To be a “boomer” AND feel a huge responsibility

My son regularly chooses to let the expression “boomer” mark the end of an exchange of views. He is 21, on his way through the education system and hopeful for the future – thankfully.

Boomer as a concept has evolved from being a mass term for the generation born before the mid-60s to summarizing an explosive exchange of views between generations. But it is also a concept that gives food for thought.

To be or not to be a boomer

I’m really too young to belong to the boomer generation but still has to defend their neglect. And so, it must be. But the discussion of whether the older generation has taken its responsibility seriously is on my mind. It helps emphasizing the need to ask the following questions:

When have we really contributed to a sustainable future as individuals?

When have we delivered on the responsibilities that skills and abilities commit to?

Is it when we have dutifully sorted the waste at home or at work?

Is it when we have taken care of our children’s education or the integration of young or new colleagues in the workplace?

Is it when we have reconsidered the need for a new kitchen, a new sofa or opted for the electric car or the vegetarian menu?

Is it when we have re-evaluated existing business models and rethought them in an environmentally sustainable context?

Or is it when we dutifully show the UN’s world goals on the reverse, and vote in favor of the proposal to balance economic and environmental goals in the forthcoming strategy?

In the business of good

I feel privileged. I have both in my own career with i.e. LEGO and JYSK and in my work as a board member seen a far more nuanced picture than the insult “boomer” indicates.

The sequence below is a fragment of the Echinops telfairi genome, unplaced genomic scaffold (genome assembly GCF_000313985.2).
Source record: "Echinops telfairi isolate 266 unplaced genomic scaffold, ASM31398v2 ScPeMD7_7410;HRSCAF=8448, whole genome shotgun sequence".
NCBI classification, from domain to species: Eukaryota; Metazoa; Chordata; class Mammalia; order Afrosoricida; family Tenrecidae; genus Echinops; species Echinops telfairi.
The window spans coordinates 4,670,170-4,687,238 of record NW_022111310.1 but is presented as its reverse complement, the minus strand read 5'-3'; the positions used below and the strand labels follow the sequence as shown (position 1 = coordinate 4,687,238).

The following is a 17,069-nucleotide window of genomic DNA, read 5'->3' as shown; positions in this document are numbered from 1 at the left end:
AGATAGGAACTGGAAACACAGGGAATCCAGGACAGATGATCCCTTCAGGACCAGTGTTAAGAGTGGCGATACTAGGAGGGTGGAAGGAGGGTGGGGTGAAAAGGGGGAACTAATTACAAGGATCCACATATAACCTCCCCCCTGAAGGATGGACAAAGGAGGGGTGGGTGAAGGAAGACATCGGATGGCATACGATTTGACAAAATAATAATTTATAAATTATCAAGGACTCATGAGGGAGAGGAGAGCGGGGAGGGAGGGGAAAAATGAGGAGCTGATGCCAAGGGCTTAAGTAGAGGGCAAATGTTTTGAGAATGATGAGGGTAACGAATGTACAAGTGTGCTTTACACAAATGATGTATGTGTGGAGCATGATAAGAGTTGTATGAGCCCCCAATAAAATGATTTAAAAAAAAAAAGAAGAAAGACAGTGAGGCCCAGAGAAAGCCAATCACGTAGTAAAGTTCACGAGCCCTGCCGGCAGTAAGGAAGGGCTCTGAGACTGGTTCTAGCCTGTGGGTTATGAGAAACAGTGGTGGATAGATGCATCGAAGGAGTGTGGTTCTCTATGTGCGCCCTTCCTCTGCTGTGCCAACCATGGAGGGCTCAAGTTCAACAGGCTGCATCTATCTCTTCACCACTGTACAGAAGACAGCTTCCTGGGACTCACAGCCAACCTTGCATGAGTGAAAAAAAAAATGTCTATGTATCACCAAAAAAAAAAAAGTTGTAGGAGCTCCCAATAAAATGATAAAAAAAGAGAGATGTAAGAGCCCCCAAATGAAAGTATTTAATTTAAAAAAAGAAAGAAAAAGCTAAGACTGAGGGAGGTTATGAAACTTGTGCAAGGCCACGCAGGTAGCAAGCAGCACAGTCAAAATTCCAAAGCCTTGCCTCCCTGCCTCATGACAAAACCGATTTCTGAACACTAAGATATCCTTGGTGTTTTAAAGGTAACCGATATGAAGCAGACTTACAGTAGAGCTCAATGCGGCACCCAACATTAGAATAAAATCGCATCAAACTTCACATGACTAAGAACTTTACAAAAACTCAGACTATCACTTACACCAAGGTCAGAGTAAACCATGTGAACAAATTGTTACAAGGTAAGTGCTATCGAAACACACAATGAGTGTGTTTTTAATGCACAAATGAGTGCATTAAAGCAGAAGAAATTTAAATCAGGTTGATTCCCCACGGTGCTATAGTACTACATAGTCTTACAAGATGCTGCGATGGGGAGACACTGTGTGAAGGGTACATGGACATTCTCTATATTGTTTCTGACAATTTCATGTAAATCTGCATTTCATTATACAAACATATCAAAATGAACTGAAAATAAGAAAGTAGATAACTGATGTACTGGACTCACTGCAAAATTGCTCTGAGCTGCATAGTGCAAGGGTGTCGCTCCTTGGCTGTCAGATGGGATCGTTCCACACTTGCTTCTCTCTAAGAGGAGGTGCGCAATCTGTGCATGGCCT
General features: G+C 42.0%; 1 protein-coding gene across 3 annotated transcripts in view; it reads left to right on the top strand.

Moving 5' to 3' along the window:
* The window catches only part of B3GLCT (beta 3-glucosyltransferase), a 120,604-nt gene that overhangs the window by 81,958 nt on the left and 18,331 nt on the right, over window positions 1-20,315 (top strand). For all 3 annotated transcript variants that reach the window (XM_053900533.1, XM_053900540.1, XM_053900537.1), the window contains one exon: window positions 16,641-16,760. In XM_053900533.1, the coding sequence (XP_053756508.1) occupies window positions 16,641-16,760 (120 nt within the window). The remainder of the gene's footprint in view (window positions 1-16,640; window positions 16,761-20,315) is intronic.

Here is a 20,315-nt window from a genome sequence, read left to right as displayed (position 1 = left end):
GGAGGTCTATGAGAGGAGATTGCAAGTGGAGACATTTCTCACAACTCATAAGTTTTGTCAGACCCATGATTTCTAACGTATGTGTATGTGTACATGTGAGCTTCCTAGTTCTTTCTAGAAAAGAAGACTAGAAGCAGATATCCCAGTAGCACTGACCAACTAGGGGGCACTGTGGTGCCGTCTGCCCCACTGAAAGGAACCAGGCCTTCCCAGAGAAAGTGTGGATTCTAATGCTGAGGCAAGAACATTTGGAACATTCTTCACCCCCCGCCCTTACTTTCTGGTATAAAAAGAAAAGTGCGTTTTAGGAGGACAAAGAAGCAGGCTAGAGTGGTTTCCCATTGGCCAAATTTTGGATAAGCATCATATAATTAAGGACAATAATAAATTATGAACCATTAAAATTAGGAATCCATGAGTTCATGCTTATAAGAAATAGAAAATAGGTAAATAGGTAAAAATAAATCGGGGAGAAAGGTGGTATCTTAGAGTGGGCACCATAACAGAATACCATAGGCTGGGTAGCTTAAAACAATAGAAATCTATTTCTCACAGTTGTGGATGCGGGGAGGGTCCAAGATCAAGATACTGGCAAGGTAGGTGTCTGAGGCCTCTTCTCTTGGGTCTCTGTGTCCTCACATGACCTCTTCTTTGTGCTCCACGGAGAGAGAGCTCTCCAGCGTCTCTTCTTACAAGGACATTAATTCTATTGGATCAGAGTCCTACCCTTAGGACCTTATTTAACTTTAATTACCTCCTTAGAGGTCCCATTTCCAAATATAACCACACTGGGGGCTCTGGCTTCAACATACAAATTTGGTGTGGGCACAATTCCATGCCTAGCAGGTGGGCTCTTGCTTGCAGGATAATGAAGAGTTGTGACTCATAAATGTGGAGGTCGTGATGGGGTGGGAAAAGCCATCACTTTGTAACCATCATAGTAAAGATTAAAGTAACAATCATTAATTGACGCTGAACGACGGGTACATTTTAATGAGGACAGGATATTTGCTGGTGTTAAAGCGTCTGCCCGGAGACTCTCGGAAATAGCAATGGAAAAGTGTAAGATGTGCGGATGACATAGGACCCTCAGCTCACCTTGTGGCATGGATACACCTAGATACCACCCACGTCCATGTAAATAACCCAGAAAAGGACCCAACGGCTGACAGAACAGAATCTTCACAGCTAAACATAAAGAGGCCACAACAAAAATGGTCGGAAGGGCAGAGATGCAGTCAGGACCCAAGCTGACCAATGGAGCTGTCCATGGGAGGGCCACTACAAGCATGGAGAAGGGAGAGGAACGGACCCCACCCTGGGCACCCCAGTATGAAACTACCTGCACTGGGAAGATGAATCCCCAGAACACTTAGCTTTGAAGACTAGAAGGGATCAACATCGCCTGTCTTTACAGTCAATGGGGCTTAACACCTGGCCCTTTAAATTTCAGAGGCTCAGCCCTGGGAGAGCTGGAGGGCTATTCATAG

Not everyone in this generation is greedy, selfish and short-sighted “bandits in suits”. Today, I work with owner-managers to whom it is not only their life mission to create a successful business, but also to create meaningful jobs and take responsibility in society.

In SME Denmark, the examples of this are extensive, widely branched, but also in many cases overlooked.

In my work, I meet these owner-managers and companies who really make a difference. From the company, where 10 per cent. of the employees are colleagues who are actively locked into the workplace from the edge of the labour market, to the collection of textiles or workwear based on recycled plastic bottles, to irrigation systems based on recycled rainwater to innovative energy saving solutions based on digitization and LED technology for phasing out oil-based products.

It does not have to be complicated. For many people, it is often five simple questions that drive development:

Material selection – what can we do to switch to recycled materials?

Waste management – what can we do to make it as recyclable as possible?

Energy use – what can we do to reduce our consumption and use green energy sources?

Business models – what can we do to increase the use of machinery, goods, furniture, or anything else before it is discarded?

Diversity among colleagues – what can we do to give young people, the elderly, minorities, other vulnerable people the opportunity to connect with the labor market?

The power of good examples

I can well understand that the younger generation is looking at us shaking their heads.

The past 30 years of focus on Performance Management has painted a very special picture of which values ​​have been in focus.

I believe in the fact that, we as leaders, have social as well as material values at work, and I have prioritized to choose managers, leaders and companies who have something on their minds besides the bottom-line figures.

It has never motivated me to just go to work to fill shareholders’ pockets. It has motivated me to be part of a team that creates good results and at the same time has more on their minds.

It is time that we show that there is more to life – and that even if you are born before the fall of the Berlin wall, you can still think about sustainability and not just the bottom line figures.

So, let’s get more inspiring stories out from the business world because we hear far too little about the many SMBs and owner-managers who take responsibility for society, the environment and each other.